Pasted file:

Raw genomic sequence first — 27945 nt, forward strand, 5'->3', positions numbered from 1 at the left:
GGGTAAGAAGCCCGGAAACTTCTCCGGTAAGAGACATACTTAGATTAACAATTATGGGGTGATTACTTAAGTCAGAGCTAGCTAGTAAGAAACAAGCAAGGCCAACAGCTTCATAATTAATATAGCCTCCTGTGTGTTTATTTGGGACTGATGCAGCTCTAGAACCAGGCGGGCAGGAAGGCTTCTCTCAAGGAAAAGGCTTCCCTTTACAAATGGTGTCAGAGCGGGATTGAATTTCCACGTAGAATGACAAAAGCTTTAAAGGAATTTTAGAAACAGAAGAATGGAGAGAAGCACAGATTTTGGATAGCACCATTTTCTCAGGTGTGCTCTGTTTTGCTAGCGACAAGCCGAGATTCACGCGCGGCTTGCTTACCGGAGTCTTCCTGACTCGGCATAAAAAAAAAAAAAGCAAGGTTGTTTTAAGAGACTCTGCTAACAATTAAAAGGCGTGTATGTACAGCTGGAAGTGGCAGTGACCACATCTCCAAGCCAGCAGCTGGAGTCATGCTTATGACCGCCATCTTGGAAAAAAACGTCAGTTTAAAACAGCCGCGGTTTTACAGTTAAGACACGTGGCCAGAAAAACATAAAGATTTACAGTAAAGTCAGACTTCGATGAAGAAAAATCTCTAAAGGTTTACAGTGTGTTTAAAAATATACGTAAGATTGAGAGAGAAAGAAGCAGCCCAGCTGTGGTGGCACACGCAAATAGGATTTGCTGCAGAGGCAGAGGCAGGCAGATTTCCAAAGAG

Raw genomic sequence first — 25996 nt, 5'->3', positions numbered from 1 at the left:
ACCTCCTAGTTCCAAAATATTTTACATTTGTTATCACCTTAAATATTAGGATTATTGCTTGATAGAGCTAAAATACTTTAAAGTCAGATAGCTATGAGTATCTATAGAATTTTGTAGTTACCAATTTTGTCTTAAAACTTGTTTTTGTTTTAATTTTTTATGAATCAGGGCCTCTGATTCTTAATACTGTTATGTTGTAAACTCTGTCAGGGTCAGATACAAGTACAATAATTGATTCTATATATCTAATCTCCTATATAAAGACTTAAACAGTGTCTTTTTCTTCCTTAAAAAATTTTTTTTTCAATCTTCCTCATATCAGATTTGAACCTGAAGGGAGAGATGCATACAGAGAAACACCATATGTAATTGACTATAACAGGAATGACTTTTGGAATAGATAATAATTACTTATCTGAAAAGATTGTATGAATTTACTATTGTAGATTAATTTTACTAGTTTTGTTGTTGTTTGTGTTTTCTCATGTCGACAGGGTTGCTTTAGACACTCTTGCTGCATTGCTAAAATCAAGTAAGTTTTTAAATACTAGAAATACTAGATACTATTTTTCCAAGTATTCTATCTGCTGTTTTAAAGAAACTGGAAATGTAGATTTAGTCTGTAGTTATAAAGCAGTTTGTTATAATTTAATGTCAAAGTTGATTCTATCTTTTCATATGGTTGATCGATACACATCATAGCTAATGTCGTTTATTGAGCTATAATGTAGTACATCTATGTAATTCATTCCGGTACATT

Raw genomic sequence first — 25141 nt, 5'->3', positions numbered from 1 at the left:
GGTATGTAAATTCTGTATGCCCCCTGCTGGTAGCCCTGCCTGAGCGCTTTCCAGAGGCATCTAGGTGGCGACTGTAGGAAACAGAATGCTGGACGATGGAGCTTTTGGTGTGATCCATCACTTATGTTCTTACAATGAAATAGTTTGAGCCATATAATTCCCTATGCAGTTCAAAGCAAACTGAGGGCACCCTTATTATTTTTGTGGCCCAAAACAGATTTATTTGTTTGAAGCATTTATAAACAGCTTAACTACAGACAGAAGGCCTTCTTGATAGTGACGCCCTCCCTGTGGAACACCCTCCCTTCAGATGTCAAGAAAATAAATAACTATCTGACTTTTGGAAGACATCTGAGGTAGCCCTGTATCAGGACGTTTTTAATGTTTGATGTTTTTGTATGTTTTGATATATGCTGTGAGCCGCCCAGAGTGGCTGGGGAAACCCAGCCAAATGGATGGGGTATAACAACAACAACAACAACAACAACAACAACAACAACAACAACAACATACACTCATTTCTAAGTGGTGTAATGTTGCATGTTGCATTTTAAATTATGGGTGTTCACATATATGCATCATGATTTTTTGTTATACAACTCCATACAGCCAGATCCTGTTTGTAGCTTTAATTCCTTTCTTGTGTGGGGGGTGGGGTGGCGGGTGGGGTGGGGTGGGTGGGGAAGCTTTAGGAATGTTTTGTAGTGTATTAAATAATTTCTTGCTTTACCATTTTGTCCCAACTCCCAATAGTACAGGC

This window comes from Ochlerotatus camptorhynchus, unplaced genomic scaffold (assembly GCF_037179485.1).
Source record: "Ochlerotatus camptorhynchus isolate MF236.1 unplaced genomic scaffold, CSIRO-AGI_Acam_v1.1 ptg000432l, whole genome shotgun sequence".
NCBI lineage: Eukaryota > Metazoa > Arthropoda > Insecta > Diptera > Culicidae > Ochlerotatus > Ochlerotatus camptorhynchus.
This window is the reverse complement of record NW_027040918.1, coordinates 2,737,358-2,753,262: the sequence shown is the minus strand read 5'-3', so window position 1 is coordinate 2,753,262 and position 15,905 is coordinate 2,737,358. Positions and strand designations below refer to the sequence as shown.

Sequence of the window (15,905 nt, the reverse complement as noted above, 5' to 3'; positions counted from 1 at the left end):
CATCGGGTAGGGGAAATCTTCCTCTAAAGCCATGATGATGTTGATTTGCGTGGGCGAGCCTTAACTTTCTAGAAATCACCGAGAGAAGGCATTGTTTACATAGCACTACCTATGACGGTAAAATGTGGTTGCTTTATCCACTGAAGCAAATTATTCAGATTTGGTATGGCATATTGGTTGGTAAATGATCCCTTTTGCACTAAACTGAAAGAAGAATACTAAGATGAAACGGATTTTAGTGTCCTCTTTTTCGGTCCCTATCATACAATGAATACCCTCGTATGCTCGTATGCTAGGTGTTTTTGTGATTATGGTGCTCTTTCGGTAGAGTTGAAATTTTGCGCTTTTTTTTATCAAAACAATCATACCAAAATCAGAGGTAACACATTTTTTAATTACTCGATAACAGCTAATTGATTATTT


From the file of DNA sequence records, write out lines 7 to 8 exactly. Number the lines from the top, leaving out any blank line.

This window comes from Ochlerotatus camptorhynchus, unplaced genomic scaffold (assembly GCF_037179485.1).
Source record: "Ochlerotatus camptorhynchus isolate MF236.1 unplaced genomic scaffold, CSIRO-AGI_Acam_v1.1 ptg000432l, whole genome shotgun sequence".